Twelve months ago, Dean Finegan was literally at crisis point. But with support from his loved ones, accessing mental health services and discovering a talent for lifting, he’s come through the other side.
At the beginning of October, he opened Defiance Gym in Poulton; a strength and conditioning gym that champions BOTH physical and mental health.
Dean, 31 years, loved to play Rugby, but a knee injury ended his ability to participate.
Dean told us: “I gained a lot of weight and became very unmotivated, and then personal issues took over. I was working in the security team at a local hospital when I had my break-down. A colleague notified the hospitals mental health team who were great. They referred me to a crisis team which included a psychiatrist, OTs, psychologists and nurses. I developed a stammer that stayed with me for months and my memory was also being affected. I struggled to leave the house and I struggled to communicate with people. ”
Dean was diagnosed with PTSD attributed to trauma in his childhood..
He said: “My instant reaction was, “I can’t have PTSD I’ve never been in the army.” But I learned that you don’t need to have been a soldier to have suffered. Having a diagnosis meant I could receive the right medication and it really helped me. “
Lift Weights, Lift Your Mood….
Alongside his support from health services and medication, Dean decided to start going to the gym. The therapeutic benefits of exercise have been widely accepted for some time but this is often associated with cardio activities. A medical study published in 2018 involving over 1,800 people found that those with mild to moderate depression observed a “significant” reduction in symptoms after completing resistance training on just two or more days per week. The findings of the paper also suggested that resistance exercises might yield even greater benefits for people with moderate to severe depressive symptoms.
Putting Yourself Back Out There
There’s also the social element of attending a gym, which Dean believes was key to re-building his confidence.
He said: “When I first started going to the gym, I’d have my hood up and headphones in so I didn’t have to interact with people. I started lifting and found it therapeutic. I also realised I was quite good at it; other people noticed too and began talking to me about what I was doing. They’d ask how long I’d been lifting and were surprised I’d not been at it very long. This really boosted my confidence and helped me to communicate with people again. As I became more confident talking to people in the gym, I also started talking about what had been happening in my life. People saw this big, strong male who was happy to talk about these things and it made them realise that they could talk about their experiences too. Life isn’t always about winning.”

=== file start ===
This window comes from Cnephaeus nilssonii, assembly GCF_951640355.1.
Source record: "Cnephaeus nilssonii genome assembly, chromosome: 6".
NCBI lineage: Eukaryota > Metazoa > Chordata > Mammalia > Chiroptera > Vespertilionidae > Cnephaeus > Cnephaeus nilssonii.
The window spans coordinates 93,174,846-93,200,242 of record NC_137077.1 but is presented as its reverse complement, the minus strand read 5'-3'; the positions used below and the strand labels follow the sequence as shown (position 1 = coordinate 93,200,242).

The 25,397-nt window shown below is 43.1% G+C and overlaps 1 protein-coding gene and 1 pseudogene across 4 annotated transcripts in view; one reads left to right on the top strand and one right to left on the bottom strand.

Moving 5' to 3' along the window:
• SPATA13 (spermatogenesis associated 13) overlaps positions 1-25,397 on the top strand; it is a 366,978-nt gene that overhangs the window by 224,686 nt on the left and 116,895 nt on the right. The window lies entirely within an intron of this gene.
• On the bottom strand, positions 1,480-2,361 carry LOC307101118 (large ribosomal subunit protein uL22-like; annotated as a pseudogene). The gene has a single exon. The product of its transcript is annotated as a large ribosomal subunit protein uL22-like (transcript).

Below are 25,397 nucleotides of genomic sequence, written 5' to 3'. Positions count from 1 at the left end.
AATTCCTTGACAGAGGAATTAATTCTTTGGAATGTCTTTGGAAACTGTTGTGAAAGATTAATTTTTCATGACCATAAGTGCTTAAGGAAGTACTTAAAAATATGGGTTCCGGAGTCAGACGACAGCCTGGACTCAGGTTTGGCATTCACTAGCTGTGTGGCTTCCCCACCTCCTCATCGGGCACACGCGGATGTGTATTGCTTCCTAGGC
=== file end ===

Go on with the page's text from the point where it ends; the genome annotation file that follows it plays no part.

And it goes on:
A New Venture…
Once Dean was able to return to work, he couldn’t stop thinking about starting a new business venture; one that combined his experiences over recent months. Having never started a business before he turned to friends for advice.
Dean said: “I went to my friend and said ‘I’ve had this idea for a strength and conditioning gym and a charity that I can use as a platform to talk about mental health.’ He thought it was a great idea and took me to meet his Accountant at Rawcliffe’s. I took a bit of a business plan and although I had felt nervous, Joseph Tantram [Rawcliffe & Co Director] made me feel at ease right away. It was nothing like Dragon’s Den which I thought it might be like; being quizzed and asked really complicated questions. But Joe just let me talk about my ideas and really listened. I was very lucky to secure financial backing early on and Joe liaised with my investors to ensure Defiance Gym would be set up within the correct legal framework.”
Going from Strength to Strength
Over the past 12 months Dean has literally gone from strength to strength in every possible way. As well as becoming a new gym owner he is on course to compete for England’s Strongest Man next year. He hopes it might be a platform he can use for championing mental health and hopefully helping other people. One day Dean would like to run mental health workshops for sports students in colleges and universities that promotes the benefits of strength training combined with discussions around supporting team mates who may be experiencing mental health difficulties.
Dean said: “I have realised I enjoyed sharing my experiences and educating others about mental health. When I’m devising social media posts, I always emphasize to people that coming to Defiance gym is about both physical AND mental strength training. People think you have to be big to be strong. You don’t. You could be 8 stone and 4 foot nothing and still be strong. It’s not about big, burly men throwing really heavy weights about.”
Defiance Gym is keen to dispel the stereotype of the men only Strong man gym and aims to be inclusive. “We have men and women who have never lifted training alongside people entering Strong Man Comps. We have Rugby Teams in doing training sessions and we run Strong Man Sunday which is for men and women who want to try the events you would see in a competition. In January we are rolling out a female only boot camp and running our own Strong Man and lifting competitions right here at the Gym.”
Find Defiance Strength & Conditioning on Facebook here..
Defiance is supported by Rawcliffe & Co’s new HEAD START Initiative. HEAD START is Rawcliffe’s pledge to offer a year’s free accountancy and business support to a local For-Profit start-up each year.
With our focus being on championing Mental Health; start-ups must meet either of the following criteria:
- The start-up includes promoting mental health and well-being as part of its core-values
- or promoting mental health and well-being as a secondary purpose to the business